1. I would love a whole thread devoted to the dating/FWB/quasi-dating scenario. I mean, I’ve been Awkwarding for about six months now – the entire duration of my WTF-are-we-anyway relationship and I knew knew knew all along that it wasn’t what I wanted. But, like the LW…anything seemed better than nothing, I was so *into* him. And then SaneMe would look at ObsessedMe and feel enormous compassion and just want me to rescue myself from the situation – as did the vast majority of my friends. But rescuing never happened, despite my best intentions and half-hearted attempts at Using Words (because, at base, I didn’t mean those words).
        Thing is…he wasn’t and isn’t a bad guy. I signed on. We created it between us. There was no deception and his intentions were pretty clear all the way through. I just can’t assign blame (not to him, and not to me….I just felt a lot).
        I had thought that I needed to figure out What Was Wrong With Me to get to the saving. Until, one day, I realised …no, I didn’t. I didn’t need to know, to rationalize, to explain. I just needed to permit myself to leave, do the grieving and get to realising that I love me more than I loved us. But that shift didn’t happen from me willing it to happen. It just, somehow, let me go.
        And it seems to be sticking. So, yay!


          And I know that stuff’s going to keep being hard for at least a bit, so I send you Jedi hugs and all the awesome good-feels that I have laying about. Good luck!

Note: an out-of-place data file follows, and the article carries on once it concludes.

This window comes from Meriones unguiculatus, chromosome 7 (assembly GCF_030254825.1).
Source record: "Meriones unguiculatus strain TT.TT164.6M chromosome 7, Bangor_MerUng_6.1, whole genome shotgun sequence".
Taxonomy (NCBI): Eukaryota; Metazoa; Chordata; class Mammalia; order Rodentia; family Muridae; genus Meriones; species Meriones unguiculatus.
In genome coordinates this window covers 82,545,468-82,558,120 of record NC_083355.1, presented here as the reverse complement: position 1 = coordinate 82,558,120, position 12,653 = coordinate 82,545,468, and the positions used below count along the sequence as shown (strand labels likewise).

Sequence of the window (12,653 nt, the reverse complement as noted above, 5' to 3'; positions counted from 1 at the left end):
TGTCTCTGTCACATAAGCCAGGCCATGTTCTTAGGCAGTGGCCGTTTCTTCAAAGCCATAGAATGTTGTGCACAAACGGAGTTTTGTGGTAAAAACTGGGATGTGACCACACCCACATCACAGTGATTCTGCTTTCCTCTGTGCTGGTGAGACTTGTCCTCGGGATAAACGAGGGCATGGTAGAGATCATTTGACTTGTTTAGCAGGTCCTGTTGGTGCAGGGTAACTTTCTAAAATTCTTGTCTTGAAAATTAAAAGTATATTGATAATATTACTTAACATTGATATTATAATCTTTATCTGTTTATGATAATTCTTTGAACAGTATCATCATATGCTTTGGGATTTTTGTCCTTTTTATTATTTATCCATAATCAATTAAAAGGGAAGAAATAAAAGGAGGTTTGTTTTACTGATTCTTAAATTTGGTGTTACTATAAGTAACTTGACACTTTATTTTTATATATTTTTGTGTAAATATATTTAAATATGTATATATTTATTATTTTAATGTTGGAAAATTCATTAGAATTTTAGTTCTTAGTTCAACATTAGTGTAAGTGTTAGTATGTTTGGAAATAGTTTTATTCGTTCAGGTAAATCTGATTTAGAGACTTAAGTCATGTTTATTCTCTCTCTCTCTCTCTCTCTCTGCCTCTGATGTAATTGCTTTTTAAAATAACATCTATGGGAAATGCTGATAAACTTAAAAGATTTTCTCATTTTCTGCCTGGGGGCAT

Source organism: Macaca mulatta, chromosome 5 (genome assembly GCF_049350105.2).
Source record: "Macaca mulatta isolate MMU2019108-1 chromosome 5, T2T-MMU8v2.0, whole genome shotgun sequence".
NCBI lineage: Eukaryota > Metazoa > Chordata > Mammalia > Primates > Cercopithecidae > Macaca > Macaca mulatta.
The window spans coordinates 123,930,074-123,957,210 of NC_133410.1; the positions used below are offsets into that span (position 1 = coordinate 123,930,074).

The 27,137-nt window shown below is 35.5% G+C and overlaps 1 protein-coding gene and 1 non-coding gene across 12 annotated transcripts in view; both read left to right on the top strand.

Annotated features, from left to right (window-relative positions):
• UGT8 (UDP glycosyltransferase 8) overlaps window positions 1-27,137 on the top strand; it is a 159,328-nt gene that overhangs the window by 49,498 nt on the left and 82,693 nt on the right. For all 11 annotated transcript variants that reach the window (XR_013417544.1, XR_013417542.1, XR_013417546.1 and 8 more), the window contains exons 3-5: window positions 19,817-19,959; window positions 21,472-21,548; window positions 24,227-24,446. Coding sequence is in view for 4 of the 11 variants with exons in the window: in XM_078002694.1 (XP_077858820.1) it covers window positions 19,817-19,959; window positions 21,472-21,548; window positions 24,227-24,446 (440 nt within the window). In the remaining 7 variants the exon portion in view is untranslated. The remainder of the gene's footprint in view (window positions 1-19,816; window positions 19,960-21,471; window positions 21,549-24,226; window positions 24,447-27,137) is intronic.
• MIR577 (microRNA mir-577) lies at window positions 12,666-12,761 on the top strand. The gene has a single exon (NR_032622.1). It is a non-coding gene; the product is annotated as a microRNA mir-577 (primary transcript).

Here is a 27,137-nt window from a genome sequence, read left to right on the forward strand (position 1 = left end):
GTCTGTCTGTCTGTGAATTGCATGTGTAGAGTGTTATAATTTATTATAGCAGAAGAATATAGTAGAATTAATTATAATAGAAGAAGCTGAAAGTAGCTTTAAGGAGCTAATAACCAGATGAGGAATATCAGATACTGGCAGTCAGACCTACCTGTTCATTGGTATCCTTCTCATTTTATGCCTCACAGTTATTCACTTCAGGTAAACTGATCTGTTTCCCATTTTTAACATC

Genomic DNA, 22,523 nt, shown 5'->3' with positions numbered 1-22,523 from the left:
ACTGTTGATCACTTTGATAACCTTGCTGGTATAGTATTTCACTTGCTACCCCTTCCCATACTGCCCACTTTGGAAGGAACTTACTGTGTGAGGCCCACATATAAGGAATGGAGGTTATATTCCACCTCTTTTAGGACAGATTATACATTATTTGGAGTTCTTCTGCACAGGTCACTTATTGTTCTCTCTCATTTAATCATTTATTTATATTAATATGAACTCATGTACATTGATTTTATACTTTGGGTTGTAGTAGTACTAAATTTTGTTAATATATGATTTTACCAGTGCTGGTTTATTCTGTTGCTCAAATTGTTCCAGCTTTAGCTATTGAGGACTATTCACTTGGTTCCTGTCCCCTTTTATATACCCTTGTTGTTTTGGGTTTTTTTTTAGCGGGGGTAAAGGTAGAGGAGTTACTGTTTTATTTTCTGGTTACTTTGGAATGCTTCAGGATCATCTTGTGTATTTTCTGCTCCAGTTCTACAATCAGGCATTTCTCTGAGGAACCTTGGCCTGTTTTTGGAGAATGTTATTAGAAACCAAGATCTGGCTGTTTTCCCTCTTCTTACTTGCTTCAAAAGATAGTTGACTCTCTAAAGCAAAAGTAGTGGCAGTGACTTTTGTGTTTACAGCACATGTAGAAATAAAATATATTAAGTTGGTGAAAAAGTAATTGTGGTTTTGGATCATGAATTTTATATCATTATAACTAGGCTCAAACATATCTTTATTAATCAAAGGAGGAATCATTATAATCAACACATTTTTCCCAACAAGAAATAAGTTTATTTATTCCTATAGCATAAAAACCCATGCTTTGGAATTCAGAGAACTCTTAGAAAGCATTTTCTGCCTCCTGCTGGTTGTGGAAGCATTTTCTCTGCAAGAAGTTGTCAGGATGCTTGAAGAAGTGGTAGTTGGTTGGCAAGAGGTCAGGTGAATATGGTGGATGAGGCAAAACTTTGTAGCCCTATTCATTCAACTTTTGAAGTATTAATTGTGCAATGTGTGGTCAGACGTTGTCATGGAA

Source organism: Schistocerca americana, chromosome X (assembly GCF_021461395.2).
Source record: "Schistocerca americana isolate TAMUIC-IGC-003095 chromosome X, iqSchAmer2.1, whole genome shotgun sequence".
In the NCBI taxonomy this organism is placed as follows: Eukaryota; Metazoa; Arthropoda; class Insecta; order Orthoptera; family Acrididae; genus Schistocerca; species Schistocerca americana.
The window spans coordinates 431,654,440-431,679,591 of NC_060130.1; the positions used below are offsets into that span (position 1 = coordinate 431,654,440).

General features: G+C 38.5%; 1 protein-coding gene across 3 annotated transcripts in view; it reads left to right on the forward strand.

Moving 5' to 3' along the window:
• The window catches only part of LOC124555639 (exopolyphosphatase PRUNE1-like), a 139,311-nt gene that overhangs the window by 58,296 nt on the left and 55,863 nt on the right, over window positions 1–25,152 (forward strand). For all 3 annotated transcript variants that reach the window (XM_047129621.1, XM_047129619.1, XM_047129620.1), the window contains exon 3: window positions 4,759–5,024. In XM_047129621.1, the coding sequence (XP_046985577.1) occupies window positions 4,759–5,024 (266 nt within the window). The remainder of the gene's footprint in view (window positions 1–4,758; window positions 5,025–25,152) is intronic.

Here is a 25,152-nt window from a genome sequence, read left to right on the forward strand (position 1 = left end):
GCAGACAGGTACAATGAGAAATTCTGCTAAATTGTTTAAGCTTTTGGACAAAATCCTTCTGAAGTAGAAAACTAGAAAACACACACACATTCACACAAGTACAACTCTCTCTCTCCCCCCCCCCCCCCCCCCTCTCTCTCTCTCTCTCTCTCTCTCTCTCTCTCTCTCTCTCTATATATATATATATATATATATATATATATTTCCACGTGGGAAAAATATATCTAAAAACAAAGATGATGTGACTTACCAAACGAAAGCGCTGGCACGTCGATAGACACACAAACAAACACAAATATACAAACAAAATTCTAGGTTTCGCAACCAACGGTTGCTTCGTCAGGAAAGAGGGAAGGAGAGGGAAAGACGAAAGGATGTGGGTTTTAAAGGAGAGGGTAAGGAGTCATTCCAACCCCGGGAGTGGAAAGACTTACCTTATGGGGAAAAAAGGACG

2. You are smart as hell, and that is a great description of the whole dynamic.

  11. Everyone else has covered much of what I wanted to say, but I do have one thing to add re: diagnoses excusing people’s bad behavior. It’s good to be compassionate and to try and be understanding of other people’s shortcomings, LW, and that speaks to a fundamental decency in you. Being compassionate and understanding, however, doesn’t have to mean putting up with other people’s crap all the time. Someone else’s diagnosis does not have to negate your boundaries and expectations of fair and compassionate treatment from the people you choose to let into your life.

    As a general rule of thumb, I’ll make whatever *reasonable* accommodations for someone else’s diagnosis that they ask me to make. No guessing at their issues, no guessing what would help, no blanket allowances for inappropriate, hurtful, or generally fucked up behavior. Someone who has whatever their challenges may be under sufficient control to be in a relationship should be able to articulate what they need from me.

  12. I think the Captain could probably sum this up better than I can – and probably has done – but would like to point out that whilst some people do have learning difficulties, mental disorders etc. that do act as a social hindrance and need dealing with, it’s not your job to deal with them, or to tolerate their poor behaviour. I think it’s come up before that a good response to someone’s attempt to use ‘but it’s because I have X disorder’ is to recommend they see a trained therapist or life coach, and you’re still entitled to correct them.
    As an Asperger’s person myself, I’d prefer to have my behavioural mistakes pointed out to me so I can apologise and try to correct them, rather than protesting ‘but-but-but Asperger’s…!’

Comments are closed.